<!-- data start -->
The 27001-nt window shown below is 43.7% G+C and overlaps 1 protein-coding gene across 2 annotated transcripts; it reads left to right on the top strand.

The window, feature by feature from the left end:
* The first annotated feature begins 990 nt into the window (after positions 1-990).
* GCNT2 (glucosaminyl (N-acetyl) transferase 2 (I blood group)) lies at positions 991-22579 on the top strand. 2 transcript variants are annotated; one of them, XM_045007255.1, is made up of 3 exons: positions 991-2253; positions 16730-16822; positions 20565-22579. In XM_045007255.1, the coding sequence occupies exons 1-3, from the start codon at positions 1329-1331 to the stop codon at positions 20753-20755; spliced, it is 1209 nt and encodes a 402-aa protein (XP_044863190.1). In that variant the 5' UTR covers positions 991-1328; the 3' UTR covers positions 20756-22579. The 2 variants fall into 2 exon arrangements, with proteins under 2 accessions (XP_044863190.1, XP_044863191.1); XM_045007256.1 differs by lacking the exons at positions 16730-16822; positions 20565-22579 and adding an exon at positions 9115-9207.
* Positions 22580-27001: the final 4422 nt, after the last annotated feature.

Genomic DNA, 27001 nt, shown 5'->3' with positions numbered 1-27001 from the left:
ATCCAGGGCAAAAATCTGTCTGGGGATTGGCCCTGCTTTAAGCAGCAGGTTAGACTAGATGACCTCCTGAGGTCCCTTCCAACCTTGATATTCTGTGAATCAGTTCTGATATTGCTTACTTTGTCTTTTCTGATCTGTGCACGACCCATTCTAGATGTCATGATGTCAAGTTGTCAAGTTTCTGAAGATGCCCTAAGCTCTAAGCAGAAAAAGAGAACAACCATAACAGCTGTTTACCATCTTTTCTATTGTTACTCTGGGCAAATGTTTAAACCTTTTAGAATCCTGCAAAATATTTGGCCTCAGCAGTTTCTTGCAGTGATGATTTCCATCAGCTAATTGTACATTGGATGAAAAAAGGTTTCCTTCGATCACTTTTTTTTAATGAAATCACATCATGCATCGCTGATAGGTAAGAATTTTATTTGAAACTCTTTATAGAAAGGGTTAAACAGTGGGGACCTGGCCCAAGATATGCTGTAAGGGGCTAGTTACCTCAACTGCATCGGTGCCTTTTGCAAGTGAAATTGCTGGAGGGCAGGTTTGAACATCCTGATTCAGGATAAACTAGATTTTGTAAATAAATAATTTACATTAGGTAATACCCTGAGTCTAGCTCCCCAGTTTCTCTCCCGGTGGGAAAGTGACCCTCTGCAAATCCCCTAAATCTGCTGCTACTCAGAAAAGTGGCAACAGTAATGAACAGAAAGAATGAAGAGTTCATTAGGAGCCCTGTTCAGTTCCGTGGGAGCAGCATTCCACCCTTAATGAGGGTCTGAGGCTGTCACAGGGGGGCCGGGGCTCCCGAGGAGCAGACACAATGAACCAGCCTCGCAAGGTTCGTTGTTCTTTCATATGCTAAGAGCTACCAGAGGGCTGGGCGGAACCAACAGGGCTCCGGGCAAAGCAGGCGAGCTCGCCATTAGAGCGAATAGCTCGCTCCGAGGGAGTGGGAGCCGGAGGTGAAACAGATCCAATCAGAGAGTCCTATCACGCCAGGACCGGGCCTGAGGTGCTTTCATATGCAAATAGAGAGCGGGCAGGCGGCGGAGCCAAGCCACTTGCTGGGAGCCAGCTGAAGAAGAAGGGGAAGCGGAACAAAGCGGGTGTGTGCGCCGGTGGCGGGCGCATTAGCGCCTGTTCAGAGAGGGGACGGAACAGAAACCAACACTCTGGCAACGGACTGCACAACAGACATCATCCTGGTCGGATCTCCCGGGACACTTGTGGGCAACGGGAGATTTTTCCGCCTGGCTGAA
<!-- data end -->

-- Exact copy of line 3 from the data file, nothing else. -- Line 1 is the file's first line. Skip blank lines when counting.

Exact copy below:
* The first annotated feature begins 990 nt into the window (after positions 1-990).